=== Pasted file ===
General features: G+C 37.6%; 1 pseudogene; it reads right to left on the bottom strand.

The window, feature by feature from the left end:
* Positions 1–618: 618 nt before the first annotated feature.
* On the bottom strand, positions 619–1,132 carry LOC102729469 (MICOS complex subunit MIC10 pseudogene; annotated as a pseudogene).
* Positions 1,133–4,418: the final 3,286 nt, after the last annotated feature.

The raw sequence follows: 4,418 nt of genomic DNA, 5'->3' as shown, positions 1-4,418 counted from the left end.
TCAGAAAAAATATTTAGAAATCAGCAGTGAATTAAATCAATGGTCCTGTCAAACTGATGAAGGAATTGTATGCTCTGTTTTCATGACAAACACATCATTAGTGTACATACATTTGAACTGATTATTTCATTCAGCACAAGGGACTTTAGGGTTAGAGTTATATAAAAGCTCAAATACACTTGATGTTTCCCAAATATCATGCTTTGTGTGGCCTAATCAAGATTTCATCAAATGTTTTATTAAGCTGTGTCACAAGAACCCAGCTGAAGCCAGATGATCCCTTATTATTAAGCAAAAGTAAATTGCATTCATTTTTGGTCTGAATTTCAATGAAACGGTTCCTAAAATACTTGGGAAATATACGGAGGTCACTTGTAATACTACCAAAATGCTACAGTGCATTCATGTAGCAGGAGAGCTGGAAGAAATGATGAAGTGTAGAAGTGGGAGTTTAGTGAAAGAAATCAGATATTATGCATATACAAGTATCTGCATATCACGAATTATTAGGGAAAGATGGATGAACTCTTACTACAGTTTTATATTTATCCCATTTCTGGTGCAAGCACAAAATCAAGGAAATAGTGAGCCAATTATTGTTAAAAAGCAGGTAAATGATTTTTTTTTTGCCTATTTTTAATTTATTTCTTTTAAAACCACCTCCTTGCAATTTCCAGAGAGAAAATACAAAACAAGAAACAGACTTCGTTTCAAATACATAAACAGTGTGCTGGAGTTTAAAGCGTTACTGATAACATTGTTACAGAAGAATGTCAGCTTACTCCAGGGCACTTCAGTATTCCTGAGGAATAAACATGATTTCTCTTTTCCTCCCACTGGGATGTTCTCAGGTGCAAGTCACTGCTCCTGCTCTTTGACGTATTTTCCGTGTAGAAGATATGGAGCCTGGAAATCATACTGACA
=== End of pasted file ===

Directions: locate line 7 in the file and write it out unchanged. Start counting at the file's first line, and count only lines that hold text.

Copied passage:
TCAGAAAAAATATTTAGAAATCAGCAGTGAATTAAATCAATGGTCCTGTCAAACTGATGAAGGAATTGTATGCTCTGTTTTCATGACAAACACATCATTAGTGTACATACATTTGAACTGATTATTTCATTCAGCACAAGGGACTTTAGGGTTAGAGTTATATAAAAGCTCAAATACACTTGATGTTTCCCAAATATCATGCTTTGTGTGGCCTAATCAAGATTTCATCAAATGTTTTATTAAGCTGTGTCACAAGAACCCAGCTGAAGCCAGATGATCCCTTATTATTAAGCAAAAGTAAATTGCATTCATTTTTGGTCTGAATTTCAATGAAACGGTTCCTAAAATACTTGGGAAATATACGGAGGTCACTTGTAATACTACCAAAATGCTACAGTGCATTCATGTAGCAGGAGAGCTGGAAGAAATGATGAAGTGTAGAAGTGGGAGTTTAGTGAAAGAAATCAGATATTATGCATATACAAGTATCTGCATATCACGAATTATTAGGGAAAGATGGATGAACTCTTACTACAGTTTTATATTTATCCCATTTCTGGTGCAAGCACAAAATCAAGGAAATAGTGAGCCAATTATTGTTAAAAAGCAGGTAAATGATTTTTTTTTTGCCTATTTTTAATTTATTTCTTTTAAAACCACCTCCTTGCAATTTCCAGAGAGAAAATACAAAACAAGAAACAGACTTCGTTTCAAATACATAAACAGTGTGCTGGAGTTTAAAGCGTTACTGATAACATTGTTACAGAAGAATGTCAGCTTACTCCAGGGCACTTCAGTATTCCTGAGGAATAAACATGATTTCTCTTTTCCTCCCACTGGGATGTTCTCAGGTGCAAGTCACTGCTCCTGCTCTTTGACGTATTTTCCGTGTAGAAGATATGGAGCCTGGAAATCATACTGACA